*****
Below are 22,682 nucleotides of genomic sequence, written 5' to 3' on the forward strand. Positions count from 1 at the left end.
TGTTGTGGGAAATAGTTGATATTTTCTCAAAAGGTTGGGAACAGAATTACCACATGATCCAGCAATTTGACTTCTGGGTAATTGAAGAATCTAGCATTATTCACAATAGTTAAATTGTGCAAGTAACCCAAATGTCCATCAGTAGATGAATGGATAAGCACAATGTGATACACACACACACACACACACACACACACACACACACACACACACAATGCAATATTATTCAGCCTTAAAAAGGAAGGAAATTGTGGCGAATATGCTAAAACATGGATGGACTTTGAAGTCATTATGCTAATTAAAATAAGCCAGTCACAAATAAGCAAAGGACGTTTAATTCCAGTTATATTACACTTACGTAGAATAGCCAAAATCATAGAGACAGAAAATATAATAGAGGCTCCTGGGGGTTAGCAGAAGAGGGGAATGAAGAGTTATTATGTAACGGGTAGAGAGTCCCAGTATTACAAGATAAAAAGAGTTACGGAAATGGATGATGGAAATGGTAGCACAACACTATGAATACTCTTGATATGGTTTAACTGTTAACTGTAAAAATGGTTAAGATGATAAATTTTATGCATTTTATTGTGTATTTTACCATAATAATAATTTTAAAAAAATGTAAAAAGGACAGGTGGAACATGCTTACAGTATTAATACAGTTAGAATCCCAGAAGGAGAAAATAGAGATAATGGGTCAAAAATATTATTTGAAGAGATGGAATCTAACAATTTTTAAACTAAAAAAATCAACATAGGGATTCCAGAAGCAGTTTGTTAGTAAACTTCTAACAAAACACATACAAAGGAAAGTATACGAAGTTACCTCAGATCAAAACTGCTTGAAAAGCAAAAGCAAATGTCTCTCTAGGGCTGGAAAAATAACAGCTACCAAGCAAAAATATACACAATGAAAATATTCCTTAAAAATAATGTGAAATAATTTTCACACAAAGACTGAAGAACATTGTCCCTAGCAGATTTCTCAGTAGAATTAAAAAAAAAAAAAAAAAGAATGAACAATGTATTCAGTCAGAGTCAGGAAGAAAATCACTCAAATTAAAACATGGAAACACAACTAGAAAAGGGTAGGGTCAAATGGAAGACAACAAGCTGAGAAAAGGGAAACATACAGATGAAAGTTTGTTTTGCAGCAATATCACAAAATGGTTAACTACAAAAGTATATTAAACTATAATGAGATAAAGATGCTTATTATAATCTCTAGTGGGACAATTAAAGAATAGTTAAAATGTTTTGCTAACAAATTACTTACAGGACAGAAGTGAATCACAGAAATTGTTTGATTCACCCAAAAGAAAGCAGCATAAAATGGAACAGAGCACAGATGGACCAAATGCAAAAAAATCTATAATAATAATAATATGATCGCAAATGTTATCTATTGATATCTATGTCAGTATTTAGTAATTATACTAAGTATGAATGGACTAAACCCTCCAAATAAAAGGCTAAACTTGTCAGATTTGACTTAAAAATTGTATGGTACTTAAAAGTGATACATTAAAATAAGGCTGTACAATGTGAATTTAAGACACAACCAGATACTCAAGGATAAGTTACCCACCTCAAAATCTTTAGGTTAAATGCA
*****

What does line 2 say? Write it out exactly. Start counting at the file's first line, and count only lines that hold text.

TGTTGTGGGAAATAGTTGATATTTTCTCAAAAGGTTGGGAACAGAATTACCACATGATCCAGCAATTTGACTTCTGGGTAATTGAAGAATCTAGCATTATTCACAATAGTTAAATTGTGCAAGTAACCCAAATGTCCATCAGTAGATGAATGGATAAGCACAATGTGATACACACACACACACACACACACACACACACACACACACACACACAATGCAATATTATTCAGCCTTAAAAAGGAAGGAAATTGTGGCGAATATGCTAAAACATGGATGGACTTTGAAGTCATTATGCTAATTAAAATAAGCCAGTCACAAATAAGCAAAGGACGTTTAATTCCAGTTATATTACACTTACGTAGAATAGCCAAAATCATAGAGACAGAAAATATAATAGAGGCTCCTGGGGGTTAGCAGAAGAGGGGAATGAAGAGTTATTATGTAACGGGTAGAGAGTCCCAGTATTACAAGATAAAAAGAGTTACGGAAATGGATGATGGAAATGGTAGCACAACACTATGAATACTCTTGATATGGTTTAACTGTTAACTGTAAAAATGGTTAAGATGATAAATTTTATGCATTTTATTGTGTATTTTACCATAATAATAATTTTAAAAAAATGTAAAAAGGACAGGTGGAACATGCTTACAGTATTAATACAGTTAGAATCCCAGAAGGAGAAAATAGAGATAATGGGTCAAAAATATTATTTGAAGAGATGGAATCTAACAATTTTTAAACTAAAAAAATCAACATAGGGATTCCAGAAGCAGTTTGTTAGTAAACTTCTAACAAAACACATACAAAGGAAAGTATACGAAGTTACCTCAGATCAAAACTGCTTGAAAAGCAAAAGCAAATGTCTCTCTAGGGCTGGAAAAATAACAGCTACCAAGCAAAAATATACACAATGAAAATATTCCTTAAAAATAATGTGAAATAATTTTCACACAAAGACTGAAGAACATTGTCCCTAGCAGATTTCTCAGTAGAATTAAAAAAAAAAAAAAAAAGAATGAACAATGTATTCAGTCAGAGTCAGGAAGAAAATCACTCAAATTAAAACATGGAAACACAACTAGAAAAGGGTAGGGTCAAATGGAAGACAACAAGCTGAGAAAAGGGAAACATACAGATGAAAGTTTGTTTTGCAGCAATATCACAAAATGGTTAACTACAAAAGTATATTAAACTATAATGAGATAAAGATGCTTATTATAATCTCTAGTGGGACAATTAAAGAATAGTTAAAATGTTTTGCTAACAAATTACTTACAGGACAGAAGTGAATCACAGAAATTGTTTGATTCACCCAAAAGAAAGCAGCATAAAATGGAACAGAGCACAGATGGACCAAATGCAAAAAAATCTATAATAATAATAATATGATCGCAAATGTTATCTATTGATATCTATGTCAGTATTTAGTAATTATACTAAGTATGAATGGACTAAACCCTCCAAATAAAAGGCTAAACTTGTCAGATTTGACTTAAAAATTGTATGGTACTTAAAAGTGATACATTAAAATAAGGCTGTACAATGTGAATTTAAGACACAACCAGATACTCAAGGATAAGTTACCCACCTCAAAATCTTTAGGTTAAATGCA